SAN ANTONIO - Residents of an East side neighborhood are concerned about others who may fall victim to stray bullets after a drive-by shooting claimed the life of a 4-year-old boy.
De-Earlvion Whitley, 4, was killed Wednesday night after bullets ripped into his home in the 200 block of Hub Avenue. Police believe the shooting may have been retaliation for a shooting near a store on Spriggsdale Boulevard earlier that day.
They believe the intended target has a connection to the home, but was not around during the shooting.
READ THE INITIAL STORY: 4-year-old boy killed, mother wounded in drive-by shooting
Neighbors in the area around Hub Avenue and Spriggsdale Boulevard say the violence worries them.
"I mean everywhere around here is known to be crime riddled," Joseph Harris, who was on his way to the same store on Spriggsdale that just days ago was a crime scene, said.
"First time I came there was like 60 shell casings, and they had to walk me through the crime scene to get to my house, and then when that last incident happened it was just so close it sounded like it was one of my neighbors," Harris said. "You know, and I'm ducking."
The shots he heard were the ones that claimed De-Earlvion's life.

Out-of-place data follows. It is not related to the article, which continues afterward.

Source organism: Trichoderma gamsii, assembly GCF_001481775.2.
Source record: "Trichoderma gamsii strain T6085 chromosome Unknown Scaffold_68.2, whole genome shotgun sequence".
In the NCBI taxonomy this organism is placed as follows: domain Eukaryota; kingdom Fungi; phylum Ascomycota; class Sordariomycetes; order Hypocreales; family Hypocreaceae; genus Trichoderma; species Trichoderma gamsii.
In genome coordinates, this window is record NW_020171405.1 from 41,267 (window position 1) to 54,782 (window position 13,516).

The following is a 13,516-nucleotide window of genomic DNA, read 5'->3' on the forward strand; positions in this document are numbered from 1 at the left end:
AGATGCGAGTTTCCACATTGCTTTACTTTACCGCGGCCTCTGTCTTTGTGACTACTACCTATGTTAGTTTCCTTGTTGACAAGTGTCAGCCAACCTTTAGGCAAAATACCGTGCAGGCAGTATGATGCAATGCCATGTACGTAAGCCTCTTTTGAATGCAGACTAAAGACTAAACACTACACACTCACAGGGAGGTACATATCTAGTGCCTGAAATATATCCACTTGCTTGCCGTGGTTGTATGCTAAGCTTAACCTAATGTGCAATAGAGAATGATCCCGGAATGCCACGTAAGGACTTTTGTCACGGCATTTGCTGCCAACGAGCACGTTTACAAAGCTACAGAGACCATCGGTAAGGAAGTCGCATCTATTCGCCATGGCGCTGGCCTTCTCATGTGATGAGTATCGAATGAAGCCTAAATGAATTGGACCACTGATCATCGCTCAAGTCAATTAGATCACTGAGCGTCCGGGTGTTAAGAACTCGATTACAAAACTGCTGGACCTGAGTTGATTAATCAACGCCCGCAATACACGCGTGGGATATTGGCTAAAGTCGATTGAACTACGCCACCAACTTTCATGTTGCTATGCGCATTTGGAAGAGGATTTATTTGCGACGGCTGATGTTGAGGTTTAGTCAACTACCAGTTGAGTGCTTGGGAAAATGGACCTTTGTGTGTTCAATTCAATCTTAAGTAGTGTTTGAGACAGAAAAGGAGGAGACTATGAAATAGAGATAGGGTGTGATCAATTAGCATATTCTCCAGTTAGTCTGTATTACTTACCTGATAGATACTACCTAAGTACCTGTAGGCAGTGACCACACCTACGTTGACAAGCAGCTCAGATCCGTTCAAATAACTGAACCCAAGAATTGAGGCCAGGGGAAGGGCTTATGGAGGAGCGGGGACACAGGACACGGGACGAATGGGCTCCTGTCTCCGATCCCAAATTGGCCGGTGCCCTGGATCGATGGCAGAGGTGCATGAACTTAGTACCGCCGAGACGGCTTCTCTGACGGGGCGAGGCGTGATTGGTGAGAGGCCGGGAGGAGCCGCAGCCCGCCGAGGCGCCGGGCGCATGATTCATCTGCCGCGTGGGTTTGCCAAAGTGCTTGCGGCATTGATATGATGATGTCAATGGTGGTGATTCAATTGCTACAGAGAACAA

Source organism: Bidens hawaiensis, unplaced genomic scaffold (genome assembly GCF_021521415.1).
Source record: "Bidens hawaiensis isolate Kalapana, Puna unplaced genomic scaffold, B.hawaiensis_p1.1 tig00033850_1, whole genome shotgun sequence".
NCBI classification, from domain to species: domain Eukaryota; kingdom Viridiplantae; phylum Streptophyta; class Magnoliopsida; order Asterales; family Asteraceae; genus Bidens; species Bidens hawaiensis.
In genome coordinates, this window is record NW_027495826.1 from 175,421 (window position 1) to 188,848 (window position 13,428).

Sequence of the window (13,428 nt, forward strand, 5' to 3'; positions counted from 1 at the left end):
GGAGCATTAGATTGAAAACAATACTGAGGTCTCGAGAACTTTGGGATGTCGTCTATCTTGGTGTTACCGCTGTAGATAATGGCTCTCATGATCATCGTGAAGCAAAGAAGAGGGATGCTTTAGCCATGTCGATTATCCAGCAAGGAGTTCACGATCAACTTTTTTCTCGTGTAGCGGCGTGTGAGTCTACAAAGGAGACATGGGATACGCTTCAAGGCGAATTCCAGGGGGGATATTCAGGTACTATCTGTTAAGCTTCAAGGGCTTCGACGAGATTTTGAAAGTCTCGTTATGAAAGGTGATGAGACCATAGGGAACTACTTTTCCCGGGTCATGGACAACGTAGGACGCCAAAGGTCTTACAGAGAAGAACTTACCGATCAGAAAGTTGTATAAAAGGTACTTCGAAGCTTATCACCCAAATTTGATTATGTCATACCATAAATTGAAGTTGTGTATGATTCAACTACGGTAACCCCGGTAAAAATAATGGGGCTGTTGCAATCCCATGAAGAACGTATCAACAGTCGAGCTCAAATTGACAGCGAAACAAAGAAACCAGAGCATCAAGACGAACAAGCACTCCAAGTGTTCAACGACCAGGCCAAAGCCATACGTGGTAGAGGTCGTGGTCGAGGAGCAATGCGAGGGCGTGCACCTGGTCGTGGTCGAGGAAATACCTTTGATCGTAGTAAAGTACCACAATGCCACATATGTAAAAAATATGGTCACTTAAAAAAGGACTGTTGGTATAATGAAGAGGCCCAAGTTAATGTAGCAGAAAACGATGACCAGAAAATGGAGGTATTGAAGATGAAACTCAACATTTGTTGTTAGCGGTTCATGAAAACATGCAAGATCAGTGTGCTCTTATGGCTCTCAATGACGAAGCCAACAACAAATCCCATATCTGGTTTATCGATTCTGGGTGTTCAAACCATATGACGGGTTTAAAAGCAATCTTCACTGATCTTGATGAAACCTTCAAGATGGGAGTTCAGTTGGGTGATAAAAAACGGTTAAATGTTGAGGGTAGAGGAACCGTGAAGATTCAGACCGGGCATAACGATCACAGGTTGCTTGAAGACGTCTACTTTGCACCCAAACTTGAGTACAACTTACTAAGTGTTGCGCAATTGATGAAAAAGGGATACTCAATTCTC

"I was sad about it," James Gonzales, who lives on the same block as Whitley, said. "Baby shouldn't die in its sleep like that."
Living between Wednesday's two shooting scenes, Gonzales said the neighborhood can be violent. He worries about his children and grandchildren when they come to visit.
"A stray bullet -- it don't have no name on it," he said. "It can hit anybody."
A few blocks over, Laquita Dalton has the same concern. She says her street is quiet, but her 25 year-old son passed the Spriggsdale shooting after it happened.
"Bullets don't necessarily have a particular target when people are battling," Dalton said. "My son could have been hit if he was just walking by."
After three years here, she is thinking of moving. There are obstacles, though.
"How easy is it going to be to sell my home with the crime increasing over here?" she wondered.
In the meantime, the question is, how easy will it be to live?
To Harris, the shootings were tragic, but not unfamiliar.
"When you get used to having to walk through crime scenes, or you get used to almost tripping over dead bodies. It's sad to say, but it's something you almost get used to," he said. "But you don't want it to be something that your kids get used to."
He believes the violence will "only keep happening as long as we allow it to keep happening."
"Until we say you know what, 'we going to stand up and take back what's ours and not going to let ourselves get bullied or pushed over,'" he said. "If this is our community, we got to stand for it."
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